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Schmitz v. Diao

United States District Court, Tenth Circuit

November 7, 2013

NORMAN M. SCHMITZ and STEVEN R. DIEHL, Individually, On Behalf of All Others Similarly Situated, and Derivatively On Behalf of Nominal Defendant
v.
XIQING DIAO, WENHUA GUO, BAIYUN SUN, CHRISTOPHER PATRICK HOLBERT, WILLIAM D. SUH, JAMES ZHANG, LIANJUN CAI, PUNAN XIE, SIK SIU KWAN, and CHUI MAN LUNG EVERETT, Defendants, DUOYUAN PRINTING, INC., Plaintiffs, and DUOYUAN PRINTING, INC., Nominal Defendant.

ORDER ON DEFENDANTS' MOTIONS TO DISMISS

SCOTT W. SKAVDAHL, District Judge.

This matter came before the Court on three motions to dismiss: (1) Defendants Xiqing Diao, Wenhua Guo, Christopher Patrick Holbert, William D. Suh, Lianjun Cai, Punan Xie, and Sik Siu Kwan's "Motion to Dismiss the Complaint Pursuant to Rule 12(b)(2)" [ECF No. 77]; (2) Defendants Xiqing Diao, Wenhua Guo, Christopher Patrick Holbert, William D. Suh, Lianjun Cai, and Punan Xie's "Motion to Dismiss the Complaint Pursuant to Rule 12(b)(1) and 12(b)(6)" [ECF No. 79]; and (3) Defendant Sik Siu Kwan's "Motion to Dismiss the Complaint" [ECF No. 81]. Having considered the motions, the memoranda submitted in support and opposition, the record herein, and being otherwise fully advised, the Court FINDS and CONCLUDES that it has subject matter jurisdiction but lacks personal jurisdiction over the Individual Defendants.

BACKGROUND

1. Nominal Defendant Duoyuan Printing, Inc. (hereafter "Duoyuan" or "the corporation") is incorporated in Wyoming with its principal place of business located in Beijing, China. It supplies offset printing equipment solely in the People's Republic of China.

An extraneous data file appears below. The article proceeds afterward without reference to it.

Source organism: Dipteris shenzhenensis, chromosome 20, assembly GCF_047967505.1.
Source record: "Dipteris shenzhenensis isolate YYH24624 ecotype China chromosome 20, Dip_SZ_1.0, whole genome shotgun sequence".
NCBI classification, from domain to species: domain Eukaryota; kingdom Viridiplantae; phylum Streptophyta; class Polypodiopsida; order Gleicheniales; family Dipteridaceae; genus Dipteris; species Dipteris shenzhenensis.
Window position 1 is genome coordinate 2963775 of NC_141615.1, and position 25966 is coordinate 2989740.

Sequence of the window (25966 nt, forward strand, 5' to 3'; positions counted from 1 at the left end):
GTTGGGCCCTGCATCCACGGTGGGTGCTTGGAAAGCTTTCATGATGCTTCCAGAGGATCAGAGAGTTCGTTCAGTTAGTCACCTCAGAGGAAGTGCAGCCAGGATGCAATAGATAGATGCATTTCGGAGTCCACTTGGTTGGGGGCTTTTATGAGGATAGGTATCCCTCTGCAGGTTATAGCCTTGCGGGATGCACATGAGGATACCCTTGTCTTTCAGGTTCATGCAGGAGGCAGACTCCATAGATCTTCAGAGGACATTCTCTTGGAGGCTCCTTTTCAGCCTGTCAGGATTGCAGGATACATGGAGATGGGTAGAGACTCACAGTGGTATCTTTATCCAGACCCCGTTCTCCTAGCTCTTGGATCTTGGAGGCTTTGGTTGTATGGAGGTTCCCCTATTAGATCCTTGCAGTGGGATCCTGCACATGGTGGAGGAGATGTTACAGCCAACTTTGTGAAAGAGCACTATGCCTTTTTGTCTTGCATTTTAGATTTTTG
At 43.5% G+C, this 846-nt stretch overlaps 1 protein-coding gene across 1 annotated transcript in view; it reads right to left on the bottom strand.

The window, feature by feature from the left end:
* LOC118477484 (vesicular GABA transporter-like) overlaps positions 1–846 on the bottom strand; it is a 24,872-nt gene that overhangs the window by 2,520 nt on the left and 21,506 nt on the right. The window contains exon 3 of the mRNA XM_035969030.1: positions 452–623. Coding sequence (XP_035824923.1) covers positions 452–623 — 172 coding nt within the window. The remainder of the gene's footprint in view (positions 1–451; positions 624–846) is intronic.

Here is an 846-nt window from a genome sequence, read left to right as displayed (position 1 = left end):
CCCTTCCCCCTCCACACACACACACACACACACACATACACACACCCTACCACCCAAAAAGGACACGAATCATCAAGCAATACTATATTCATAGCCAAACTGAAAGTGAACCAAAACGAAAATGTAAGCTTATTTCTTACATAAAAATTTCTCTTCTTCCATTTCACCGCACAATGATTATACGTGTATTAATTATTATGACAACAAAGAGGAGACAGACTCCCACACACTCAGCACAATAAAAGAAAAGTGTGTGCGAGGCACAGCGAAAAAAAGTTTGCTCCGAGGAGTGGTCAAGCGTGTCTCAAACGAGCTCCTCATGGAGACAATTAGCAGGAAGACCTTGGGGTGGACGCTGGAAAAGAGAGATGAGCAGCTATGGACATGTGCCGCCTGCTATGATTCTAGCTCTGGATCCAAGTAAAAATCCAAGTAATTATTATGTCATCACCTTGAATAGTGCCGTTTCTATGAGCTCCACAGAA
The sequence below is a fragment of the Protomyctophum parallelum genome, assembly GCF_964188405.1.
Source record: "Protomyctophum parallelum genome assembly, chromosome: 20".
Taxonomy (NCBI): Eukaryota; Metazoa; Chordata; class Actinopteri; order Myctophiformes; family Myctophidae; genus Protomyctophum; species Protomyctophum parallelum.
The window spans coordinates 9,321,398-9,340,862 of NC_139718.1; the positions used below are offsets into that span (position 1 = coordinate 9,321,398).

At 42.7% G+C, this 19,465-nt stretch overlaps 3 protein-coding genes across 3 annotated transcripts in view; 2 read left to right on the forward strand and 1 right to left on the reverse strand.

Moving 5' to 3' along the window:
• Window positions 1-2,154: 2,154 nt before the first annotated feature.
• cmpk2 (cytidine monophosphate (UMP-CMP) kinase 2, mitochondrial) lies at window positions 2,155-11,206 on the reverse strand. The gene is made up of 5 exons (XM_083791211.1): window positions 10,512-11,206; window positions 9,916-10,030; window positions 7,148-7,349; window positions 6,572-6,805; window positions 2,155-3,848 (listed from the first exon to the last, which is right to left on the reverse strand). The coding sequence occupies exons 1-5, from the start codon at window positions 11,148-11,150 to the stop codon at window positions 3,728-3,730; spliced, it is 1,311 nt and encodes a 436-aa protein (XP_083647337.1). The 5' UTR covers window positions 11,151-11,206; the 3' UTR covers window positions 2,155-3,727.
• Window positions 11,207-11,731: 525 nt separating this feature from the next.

2. Plaintiffs Schmitz and Diehl were shareholders in Duoyuan at the time of the actions complained of, and they have continuously held shares in Duoyuan since. Plaintiff Schmitz is a resident of the State of Missouri while Plaintiff Diehl is a resident of the State of Colorado.

3. The Individual Defendants[1] are all current or former officers and/or directors of Duoyuan. All Individual Defendants resided and continue to reside in China, Hong Kong (which is an autonomous territory falling within the sovereignty of the People's Republic of China), or Africa.

4. Plaintiffs filed a two-count complaint on April 27, 2011. Count I is a shareholder derivative action that seeks recovery of damages, alleging the Individual Defendants breached their fiduciary duties to the corporation and their breaches injured the corporation by reducing its stock value. Count II alleges a class action on behalf of all persons who held stock in the corporation and requests the Court to order the directors to hold an annual shareholder meeting, which they have not done since October 2009 in violation of Wyoming Statute § 17-16-701(a).

FACTS